However, the big news involving Cogent comes from the United States. For two years — 2016 and 2017 — we identified Cogent’s AS 174 as the crucial one for that market. This is no longer the case — in 2018, Cogent has been replaced by the CenturyLink AS 209, and the change sent the United States up the list by three places, to 7th.
Turning to the former USSR region, we see little change from a year ago with the primary internet service provider in Russia remaining Rostelecom (AS 12389), whose market share is quite significant. However, in 2018 Rostelecom’s outage would lead to only 5.27% unavailability, putting Russia in 13th place on the reliability list.
As in last year Russia’s transit market mostly comprises mid-sized Tier-2 networks, resulting in such high availability across the market. The same cannot be said of Uzbekistan, where we observe for the third year in a row a 99.9% dependency on a single AS (28910). Turkmenistan also has just one upstream provider available: Rostelecom. Tajikistan’s index is “way” better with a 78.14% instability index, placing it 202nd on the global reliability list. The fourth country of the region with high instability is Azerbaijan, although its 47% dependency on AS 29049 is not so bad compared to the others.
Ukraine’s fall in the ranking by four places can be explained by the ongoing legislative processes within the country as leaders try to determine the appropriate level of internet regulation to apply. It is not surprising that such interference leads to some loss of reliability, though Ukraine’s position in the top-20 is quite firm.
There are “only” 83 countries with over 40% dependency on a single ISP. 65 of those are above 50%. There are 39 usually small countries with instability indices over 90%. There are exceptions though: North Korea’s index is 100% for the AS 131279, which needs no explanation; the same applies to Eritrea, Greenland, and New Caledonia, although the reasons may be different. Ethiopia’s 99% dependency on a single AS 24757 (EthioNet) with a population of 100 million is quite surprising in 2018. Syria is 99.5% dependent on the AS 29256, which is a huge loss from last year’s 88.75% caused by the departure of the German AS that was the market leader. Cuba has an index of 97% with great instability due to its dependence on AS 11960. Jamaica’s index is 91.3% for AS 23520 owned by Columbus Networks, the company we often encounter as the sole provider for microstates in the Americas.
Compared to Luxembourg in 30th place with 9.8% dependency on AS 6661, Monaco has an index of 66% (AS 6758), which is peculiar for a country of such wealth and geography.
The Asian ISP market experienced significant changes during the past two years
Singapore’s improvement in reliability is explained by its position among the Asia’s tigers — the fastest growing economies of the region. The competition is fierce at the top of the reliability list where positions are lost based on single digit percentage changes. Hong Kong and Singapore exchanged places based on an index change of just 2%
According to independent observers we surveyed, Singtel’s position in Singapore is weakening. Last year the most important AS belonged to StarHub, a Singapore broadband provider. In 2018 the main Singapore AS is SingNet’s 3758 (a SingTel broadband subsidiary). We were told that SingTel is undergoing capital shortfalls lately as their business within Singapore isn’t growing (which could be further verified by looking at the stock dynamics for the last two years). SingTel’s difficulties are worsened by the integration process with the Philippines’ ISP Globe — this is probably one more reason SingNet lost customers, thus losing market share and real connections. These events combined to dramatically decentralize the Singapore ISP market, which lead to a jump of 18 places to find itself in 5th place for the current year.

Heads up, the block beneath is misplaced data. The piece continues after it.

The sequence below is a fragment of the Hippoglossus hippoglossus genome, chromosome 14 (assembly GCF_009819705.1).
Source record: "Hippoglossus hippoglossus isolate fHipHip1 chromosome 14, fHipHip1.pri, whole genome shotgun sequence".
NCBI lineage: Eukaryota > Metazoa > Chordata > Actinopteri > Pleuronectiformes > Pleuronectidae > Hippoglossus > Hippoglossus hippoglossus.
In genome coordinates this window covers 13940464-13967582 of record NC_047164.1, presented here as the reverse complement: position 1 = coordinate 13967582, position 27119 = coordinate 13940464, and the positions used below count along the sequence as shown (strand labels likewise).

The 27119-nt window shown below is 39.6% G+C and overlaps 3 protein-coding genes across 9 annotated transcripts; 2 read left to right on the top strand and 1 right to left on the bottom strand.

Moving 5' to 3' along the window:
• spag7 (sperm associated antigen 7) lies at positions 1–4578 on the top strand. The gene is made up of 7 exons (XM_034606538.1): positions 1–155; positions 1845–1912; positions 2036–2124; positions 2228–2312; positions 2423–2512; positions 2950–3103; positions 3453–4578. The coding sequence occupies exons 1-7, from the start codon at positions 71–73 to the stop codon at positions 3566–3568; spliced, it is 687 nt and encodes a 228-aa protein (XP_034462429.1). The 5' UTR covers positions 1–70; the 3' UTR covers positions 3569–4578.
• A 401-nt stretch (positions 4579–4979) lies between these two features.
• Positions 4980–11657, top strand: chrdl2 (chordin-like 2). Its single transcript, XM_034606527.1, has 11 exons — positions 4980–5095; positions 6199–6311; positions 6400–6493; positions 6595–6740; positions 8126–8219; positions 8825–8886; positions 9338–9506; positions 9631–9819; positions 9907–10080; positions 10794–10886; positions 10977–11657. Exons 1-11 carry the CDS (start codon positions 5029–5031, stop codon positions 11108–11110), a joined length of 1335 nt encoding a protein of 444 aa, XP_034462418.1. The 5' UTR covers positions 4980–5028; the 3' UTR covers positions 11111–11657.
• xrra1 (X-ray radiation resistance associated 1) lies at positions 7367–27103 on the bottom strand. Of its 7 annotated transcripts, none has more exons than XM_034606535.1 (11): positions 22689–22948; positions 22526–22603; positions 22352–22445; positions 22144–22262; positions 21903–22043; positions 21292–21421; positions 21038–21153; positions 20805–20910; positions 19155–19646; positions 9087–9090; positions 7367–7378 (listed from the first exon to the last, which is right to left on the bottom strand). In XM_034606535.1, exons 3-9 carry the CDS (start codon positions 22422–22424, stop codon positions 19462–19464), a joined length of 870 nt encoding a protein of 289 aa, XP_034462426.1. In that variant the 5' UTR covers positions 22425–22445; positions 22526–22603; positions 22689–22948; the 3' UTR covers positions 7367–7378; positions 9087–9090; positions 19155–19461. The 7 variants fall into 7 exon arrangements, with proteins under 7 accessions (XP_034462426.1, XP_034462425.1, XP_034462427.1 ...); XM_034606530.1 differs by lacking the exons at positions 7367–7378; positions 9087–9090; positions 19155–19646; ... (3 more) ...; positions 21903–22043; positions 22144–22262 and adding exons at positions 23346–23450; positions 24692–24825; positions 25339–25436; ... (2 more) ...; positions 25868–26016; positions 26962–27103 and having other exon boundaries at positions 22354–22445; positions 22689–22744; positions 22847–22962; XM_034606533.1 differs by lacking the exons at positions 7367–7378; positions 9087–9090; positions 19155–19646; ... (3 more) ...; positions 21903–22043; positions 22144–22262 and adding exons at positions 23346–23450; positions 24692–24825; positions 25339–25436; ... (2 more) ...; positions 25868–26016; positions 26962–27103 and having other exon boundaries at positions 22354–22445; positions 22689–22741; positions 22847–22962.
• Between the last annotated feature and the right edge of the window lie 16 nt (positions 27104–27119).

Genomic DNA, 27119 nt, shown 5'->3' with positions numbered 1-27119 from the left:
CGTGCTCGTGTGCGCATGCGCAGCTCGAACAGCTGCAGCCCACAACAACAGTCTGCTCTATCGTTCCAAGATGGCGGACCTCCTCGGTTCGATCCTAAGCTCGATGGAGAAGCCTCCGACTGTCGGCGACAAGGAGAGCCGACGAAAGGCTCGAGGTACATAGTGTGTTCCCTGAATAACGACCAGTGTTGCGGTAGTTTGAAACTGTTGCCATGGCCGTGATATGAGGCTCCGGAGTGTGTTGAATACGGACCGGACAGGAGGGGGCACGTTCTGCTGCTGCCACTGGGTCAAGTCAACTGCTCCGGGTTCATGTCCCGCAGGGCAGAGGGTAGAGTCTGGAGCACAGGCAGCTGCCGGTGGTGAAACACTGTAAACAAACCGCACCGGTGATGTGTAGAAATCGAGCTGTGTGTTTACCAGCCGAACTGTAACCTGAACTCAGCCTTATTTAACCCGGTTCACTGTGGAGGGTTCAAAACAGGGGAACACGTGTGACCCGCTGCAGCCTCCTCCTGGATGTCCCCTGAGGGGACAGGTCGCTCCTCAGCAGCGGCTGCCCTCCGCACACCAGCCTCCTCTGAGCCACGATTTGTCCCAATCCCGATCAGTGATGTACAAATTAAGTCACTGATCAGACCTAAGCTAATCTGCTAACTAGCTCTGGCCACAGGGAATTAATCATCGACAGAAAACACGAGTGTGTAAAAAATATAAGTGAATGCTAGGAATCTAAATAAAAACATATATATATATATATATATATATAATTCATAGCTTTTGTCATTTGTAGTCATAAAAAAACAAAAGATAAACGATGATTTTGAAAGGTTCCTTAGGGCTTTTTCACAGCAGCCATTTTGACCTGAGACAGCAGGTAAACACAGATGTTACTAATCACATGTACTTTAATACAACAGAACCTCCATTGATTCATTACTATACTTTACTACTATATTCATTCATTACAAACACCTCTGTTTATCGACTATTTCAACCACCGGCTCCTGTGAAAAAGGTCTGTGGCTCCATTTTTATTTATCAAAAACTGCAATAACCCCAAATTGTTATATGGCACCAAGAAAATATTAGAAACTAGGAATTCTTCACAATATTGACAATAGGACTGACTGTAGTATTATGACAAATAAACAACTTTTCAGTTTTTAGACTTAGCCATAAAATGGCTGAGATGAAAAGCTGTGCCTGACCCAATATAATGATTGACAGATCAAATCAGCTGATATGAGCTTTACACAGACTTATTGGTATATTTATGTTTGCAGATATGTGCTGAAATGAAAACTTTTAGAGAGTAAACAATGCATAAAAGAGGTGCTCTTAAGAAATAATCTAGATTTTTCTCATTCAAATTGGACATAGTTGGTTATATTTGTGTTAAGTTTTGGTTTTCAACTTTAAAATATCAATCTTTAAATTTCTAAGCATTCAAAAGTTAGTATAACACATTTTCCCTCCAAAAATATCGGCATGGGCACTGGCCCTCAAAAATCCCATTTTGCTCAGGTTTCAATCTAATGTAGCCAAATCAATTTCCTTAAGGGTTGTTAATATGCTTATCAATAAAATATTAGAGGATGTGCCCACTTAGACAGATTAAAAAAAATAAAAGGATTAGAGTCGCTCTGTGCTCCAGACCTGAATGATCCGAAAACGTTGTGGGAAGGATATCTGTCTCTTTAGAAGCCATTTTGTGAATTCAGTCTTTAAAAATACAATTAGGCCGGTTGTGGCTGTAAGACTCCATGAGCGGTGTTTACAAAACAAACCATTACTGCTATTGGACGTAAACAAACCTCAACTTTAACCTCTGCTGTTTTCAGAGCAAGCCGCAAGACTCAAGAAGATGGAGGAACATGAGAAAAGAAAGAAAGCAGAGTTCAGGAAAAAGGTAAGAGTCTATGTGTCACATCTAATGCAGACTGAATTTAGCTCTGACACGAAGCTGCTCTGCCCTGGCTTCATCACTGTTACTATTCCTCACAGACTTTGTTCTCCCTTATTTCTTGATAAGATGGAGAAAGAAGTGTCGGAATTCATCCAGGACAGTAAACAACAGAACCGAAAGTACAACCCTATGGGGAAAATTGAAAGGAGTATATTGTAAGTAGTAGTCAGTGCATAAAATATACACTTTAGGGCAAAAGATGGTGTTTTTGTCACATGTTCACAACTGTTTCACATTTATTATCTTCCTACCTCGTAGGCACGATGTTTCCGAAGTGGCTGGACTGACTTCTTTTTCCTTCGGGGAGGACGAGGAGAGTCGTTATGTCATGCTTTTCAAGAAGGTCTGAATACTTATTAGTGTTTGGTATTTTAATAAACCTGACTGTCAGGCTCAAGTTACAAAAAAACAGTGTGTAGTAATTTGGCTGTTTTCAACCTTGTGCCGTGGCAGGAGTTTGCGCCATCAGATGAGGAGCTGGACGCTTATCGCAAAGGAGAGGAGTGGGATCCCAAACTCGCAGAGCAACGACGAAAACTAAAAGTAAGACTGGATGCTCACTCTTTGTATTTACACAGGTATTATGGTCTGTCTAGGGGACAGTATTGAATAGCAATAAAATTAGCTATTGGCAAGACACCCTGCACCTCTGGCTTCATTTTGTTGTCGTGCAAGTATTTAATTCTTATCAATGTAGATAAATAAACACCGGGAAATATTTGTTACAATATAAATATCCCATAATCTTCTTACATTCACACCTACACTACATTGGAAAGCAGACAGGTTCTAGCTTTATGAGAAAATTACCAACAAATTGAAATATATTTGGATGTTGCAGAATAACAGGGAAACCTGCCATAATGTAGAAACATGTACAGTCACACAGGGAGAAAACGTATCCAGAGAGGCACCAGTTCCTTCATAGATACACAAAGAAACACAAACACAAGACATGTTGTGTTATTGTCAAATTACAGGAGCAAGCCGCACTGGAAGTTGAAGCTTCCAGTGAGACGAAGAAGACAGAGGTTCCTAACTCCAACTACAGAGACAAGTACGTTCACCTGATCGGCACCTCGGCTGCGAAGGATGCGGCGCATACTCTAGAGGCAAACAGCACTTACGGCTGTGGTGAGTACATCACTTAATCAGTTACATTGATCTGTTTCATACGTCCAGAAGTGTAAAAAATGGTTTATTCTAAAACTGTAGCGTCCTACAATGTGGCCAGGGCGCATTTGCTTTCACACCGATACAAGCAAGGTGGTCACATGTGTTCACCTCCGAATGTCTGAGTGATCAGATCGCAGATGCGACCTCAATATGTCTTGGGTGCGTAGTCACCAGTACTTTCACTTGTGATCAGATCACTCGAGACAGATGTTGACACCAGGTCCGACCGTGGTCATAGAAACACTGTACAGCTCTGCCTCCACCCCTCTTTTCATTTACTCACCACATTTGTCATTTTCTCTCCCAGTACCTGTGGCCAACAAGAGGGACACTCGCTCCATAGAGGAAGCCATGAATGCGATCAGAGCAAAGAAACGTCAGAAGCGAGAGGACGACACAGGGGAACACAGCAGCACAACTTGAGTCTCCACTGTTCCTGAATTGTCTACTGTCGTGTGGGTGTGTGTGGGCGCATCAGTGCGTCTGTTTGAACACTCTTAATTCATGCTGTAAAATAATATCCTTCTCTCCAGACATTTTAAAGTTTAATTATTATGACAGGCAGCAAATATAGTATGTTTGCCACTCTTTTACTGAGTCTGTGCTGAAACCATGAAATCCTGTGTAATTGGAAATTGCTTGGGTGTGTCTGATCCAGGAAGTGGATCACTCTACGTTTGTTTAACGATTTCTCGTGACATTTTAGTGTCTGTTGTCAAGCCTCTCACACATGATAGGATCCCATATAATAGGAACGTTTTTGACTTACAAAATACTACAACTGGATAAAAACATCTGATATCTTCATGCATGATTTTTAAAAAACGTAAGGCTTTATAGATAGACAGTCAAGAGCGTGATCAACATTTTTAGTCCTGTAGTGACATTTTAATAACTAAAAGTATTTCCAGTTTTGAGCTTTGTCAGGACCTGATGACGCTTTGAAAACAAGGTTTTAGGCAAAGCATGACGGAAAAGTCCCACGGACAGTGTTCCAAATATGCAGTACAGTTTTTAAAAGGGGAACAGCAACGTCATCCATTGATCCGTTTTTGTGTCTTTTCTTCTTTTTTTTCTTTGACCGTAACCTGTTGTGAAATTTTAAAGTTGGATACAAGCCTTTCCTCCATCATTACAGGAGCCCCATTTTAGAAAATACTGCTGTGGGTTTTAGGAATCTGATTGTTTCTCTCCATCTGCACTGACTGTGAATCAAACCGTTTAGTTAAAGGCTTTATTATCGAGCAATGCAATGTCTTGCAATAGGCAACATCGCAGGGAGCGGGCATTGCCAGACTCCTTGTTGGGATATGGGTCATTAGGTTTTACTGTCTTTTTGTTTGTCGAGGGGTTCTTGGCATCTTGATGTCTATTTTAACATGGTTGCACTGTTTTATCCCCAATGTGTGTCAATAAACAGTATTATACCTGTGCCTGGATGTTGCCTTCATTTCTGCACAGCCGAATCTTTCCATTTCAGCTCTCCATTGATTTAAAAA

Speaking of the Globe ISP, which owns the AS 4775, last year it was the leading AS for the Philippines, but in 2018 we see that AS 9299 has surpassed it. AS 9299 belongs to PLDT, which is reportedly becoming increasingly aggressive on the Philippine market. In addition, the region’s position is rebounding. The Philippines fell from 20th place in the reliability rating at the end of 2016 to 31st place in 2017 and is now 27th. Clearly, competition is a good thing when speaking about internet reliability in any region. However, we should not forget that Globe represents SingTel and PLDT is an NTT entity in the Philippines.
Hong Kong’s loss in the reliability rating might be tied to PCCW activity in the region. Local observers report that PCCW entered the market aggressively in 2018, gaining market share and active customers in the city.
Last year the main Hong Kong AS belonged to Level3 (AS 3356). With the CenturyLink merger at the end of 2017, Level3 saw its position in Asia change to representing a larger entity, but becoming less stable from the regional perspective.
With the growth of cybersecurity risks and continuous news of attacks on internet infrastructure, it is time for governments, private and public companies, as well as ordinary users to carefully consider their positions. Regional risks need to be studied carefully and honestly by analyzing the true risk and reliability levels. The failover rate could actually be enough to cause real trouble with availability from a massive attack on a big, nation-wide mission-critical service provider, such as the DNS service. Do not forget that the outer world would also be separated from the services and data located within the troubled region in the event of total loss of access.
Our survey clearly shows that ISP markets that are built upon competition develop, in the end, to become much more stable and failure-resistant, in regards to risks from within or outside the surrounding region. Without a competitive market, a single AS failure could lead to network loss for a significant portion of users from a country or even a broader region.